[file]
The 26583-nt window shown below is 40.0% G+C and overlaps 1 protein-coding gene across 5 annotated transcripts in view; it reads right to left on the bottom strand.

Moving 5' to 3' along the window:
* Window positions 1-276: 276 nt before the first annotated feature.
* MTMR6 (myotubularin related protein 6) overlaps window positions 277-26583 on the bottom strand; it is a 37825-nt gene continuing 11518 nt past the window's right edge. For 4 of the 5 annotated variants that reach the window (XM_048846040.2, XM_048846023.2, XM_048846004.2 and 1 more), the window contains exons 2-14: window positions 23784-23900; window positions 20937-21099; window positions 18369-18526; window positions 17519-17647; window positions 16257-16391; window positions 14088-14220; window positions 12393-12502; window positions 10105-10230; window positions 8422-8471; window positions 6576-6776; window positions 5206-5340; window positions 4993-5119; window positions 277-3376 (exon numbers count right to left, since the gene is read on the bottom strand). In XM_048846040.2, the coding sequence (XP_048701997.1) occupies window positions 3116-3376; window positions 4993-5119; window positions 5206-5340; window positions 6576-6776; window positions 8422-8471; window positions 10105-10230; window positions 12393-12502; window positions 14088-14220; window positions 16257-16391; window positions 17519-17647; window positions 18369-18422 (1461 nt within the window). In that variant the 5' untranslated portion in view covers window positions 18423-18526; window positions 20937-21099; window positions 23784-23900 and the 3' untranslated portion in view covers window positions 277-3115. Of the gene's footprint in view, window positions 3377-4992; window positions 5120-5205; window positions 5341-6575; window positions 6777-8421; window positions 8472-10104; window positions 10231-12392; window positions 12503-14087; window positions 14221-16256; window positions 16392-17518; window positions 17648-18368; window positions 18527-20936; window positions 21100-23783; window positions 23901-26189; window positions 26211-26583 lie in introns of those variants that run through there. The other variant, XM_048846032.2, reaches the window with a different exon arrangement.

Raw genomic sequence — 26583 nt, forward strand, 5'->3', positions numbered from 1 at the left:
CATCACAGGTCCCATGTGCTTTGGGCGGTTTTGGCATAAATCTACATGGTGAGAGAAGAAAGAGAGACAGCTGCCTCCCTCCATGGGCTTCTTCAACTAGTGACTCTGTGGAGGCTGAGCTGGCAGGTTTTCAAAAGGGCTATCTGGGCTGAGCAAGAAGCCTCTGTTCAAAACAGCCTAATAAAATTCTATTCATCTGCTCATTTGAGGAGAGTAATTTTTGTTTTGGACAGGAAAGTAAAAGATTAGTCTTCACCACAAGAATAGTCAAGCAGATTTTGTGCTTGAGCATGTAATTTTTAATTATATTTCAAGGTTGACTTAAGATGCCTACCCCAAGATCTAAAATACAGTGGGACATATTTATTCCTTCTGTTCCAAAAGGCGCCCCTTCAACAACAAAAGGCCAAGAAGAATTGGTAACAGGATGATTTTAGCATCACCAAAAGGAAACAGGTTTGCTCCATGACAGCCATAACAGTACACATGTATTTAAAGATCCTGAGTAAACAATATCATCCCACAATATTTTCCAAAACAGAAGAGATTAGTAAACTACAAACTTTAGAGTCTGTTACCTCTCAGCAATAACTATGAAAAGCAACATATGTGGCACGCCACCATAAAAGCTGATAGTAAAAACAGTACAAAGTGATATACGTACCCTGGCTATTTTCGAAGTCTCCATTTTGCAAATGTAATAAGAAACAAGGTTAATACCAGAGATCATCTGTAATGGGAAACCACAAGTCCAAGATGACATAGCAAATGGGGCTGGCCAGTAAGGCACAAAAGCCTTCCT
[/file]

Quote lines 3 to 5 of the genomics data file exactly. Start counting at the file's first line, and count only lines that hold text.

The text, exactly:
* Window positions 1-276: 276 nt before the first annotated feature.
* MTMR6 (myotubularin related protein 6) overlaps window positions 277-26583 on the bottom strand; it is a 37825-nt gene continuing 11518 nt past the window's right edge. For 4 of the 5 annotated variants that reach the window (XM_048846040.2, XM_048846023.2, XM_048846004.2 and 1 more), the window contains exons 2-14: window positions 23784-23900; window positions 20937-21099; window positions 18369-18526; window positions 17519-17647; window positions 16257-16391; window positions 14088-14220; window positions 12393-12502; window positions 10105-10230; window positions 8422-8471; window positions 6576-6776; window positions 5206-5340; window positions 4993-5119; window positions 277-3376 (exon numbers count right to left, since the gene is read on the bottom strand). In XM_048846040.2, the coding sequence (XP_048701997.1) occupies window positions 3116-3376; window positions 4993-5119; window positions 5206-5340; window positions 6576-6776; window positions 8422-8471; window positions 10105-10230; window positions 12393-12502; window positions 14088-14220; window positions 16257-16391; window positions 17519-17647; window positions 18369-18422 (1461 nt within the window). In that variant the 5' untranslated portion in view covers window positions 18423-18526; window positions 20937-21099; window positions 23784-23900 and the 3' untranslated portion in view covers window positions 277-3115. Of the gene's footprint in view, window positions 3377-4992; window positions 5120-5205; window positions 5341-6575; window positions 6777-8421; window positions 8472-10104; window positions 10231-12392; window positions 12503-14087; window positions 14221-16256; window positions 16392-17518; window positions 17648-18368; window positions 18527-20936; window positions 21100-23783; window positions 23901-26189; window positions 26211-26583 lie in introns of those variants that run through there. The other variant, XM_048846032.2, reaches the window with a different exon arrangement.

Raw genomic sequence — 26583 nt, forward strand, 5'->3', positions numbered from 1 at the left: